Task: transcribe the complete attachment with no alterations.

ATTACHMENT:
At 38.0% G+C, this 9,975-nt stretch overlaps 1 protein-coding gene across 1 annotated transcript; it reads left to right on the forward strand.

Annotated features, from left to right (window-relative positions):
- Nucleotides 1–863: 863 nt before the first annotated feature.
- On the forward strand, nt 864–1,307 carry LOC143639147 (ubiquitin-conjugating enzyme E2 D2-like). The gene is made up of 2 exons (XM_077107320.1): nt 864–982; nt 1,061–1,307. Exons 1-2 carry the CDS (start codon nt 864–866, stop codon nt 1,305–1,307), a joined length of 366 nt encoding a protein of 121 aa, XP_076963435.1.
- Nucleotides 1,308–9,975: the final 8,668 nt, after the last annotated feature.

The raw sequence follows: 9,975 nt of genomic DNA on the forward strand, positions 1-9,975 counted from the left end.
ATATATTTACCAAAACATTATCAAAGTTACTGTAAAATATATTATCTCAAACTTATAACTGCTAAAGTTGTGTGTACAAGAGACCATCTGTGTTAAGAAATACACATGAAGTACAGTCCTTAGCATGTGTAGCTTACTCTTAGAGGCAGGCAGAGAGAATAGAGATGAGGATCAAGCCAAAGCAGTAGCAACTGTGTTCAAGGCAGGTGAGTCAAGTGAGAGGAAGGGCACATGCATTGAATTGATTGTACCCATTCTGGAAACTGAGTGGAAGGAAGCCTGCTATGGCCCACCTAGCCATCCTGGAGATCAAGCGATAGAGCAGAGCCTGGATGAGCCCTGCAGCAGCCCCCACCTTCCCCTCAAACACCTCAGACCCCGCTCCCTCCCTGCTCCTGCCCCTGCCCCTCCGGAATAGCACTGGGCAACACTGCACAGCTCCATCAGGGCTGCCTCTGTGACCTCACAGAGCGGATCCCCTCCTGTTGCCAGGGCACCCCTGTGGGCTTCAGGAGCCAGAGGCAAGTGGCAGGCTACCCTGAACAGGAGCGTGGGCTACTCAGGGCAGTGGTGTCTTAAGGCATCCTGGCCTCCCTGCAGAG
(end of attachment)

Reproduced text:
At 38.0% G+C, this 9,975-nt stretch overlaps 1 protein-coding gene across 1 annotated transcript; it reads left to right on the forward strand.

Annotated features, from left to right (window-relative positions):
- Nucleotides 1–863: 863 nt before the first annotated feature.
- On the forward strand, nt 864–1,307 carry LOC143639147 (ubiquitin-conjugating enzyme E2 D2-like). The gene is made up of 2 exons (XM_077107320.1): nt 864–982; nt 1,061–1,307. Exons 1-2 carry the CDS (start codon nt 864–866, stop codon nt 1,305–1,307), a joined length of 366 nt encoding a protein of 121 aa, XP_076963435.1.
- Nucleotides 1,308–9,975: the final 8,668 nt, after the last annotated feature.

The raw sequence follows: 9,975 nt of genomic DNA on the forward strand, positions 1-9,975 counted from the left end.
ATATATTTACCAAAACATTATCAAAGTTACTGTAAAATATATTATCTCAAACTTATAACTGCTAAAGTTGTGTGTACAAGAGACCATCTGTGTTAAGAAATACACATGAAGTACAGTCCTTAGCATGTGTAGCTTACTCTTAGAGGCAGGCAGAGAGAATAGAGATGAGGATCAAGCCAAAGCAGTAGCAACTGTGTTCAAGGCAGGTGAGTCAAGTGAGAGGAAGGGCACATGCATTGAATTGATTGTACCCATTCTGGAAACTGAGTGGAAGGAAGCCTGCTATGGCCCACCTAGCCATCCTGGAGATCAAGCGATAGAGCAGAGCCTGGATGAGCCCTGCAGCAGCCCCCACCTTCCCCTCAAACACCTCAGACCCCGCTCCCTCCCTGCTCCTGCCCCTGCCCCTCCGGAATAGCACTGGGCAACACTGCACAGCTCCATCAGGGCTGCCTCTGTGACCTCACAGAGCGGATCCCCTCCTGTTGCCAGGGCACCCCTGTGGGCTTCAGGAGCCAGAGGCAAGTGGCAGGCTACCCTGAACAGGAGCGTGGGCTACTCAGGGCAGTGGTGTCTTAAGGCATCCTGGCCTCCCTGCAGAG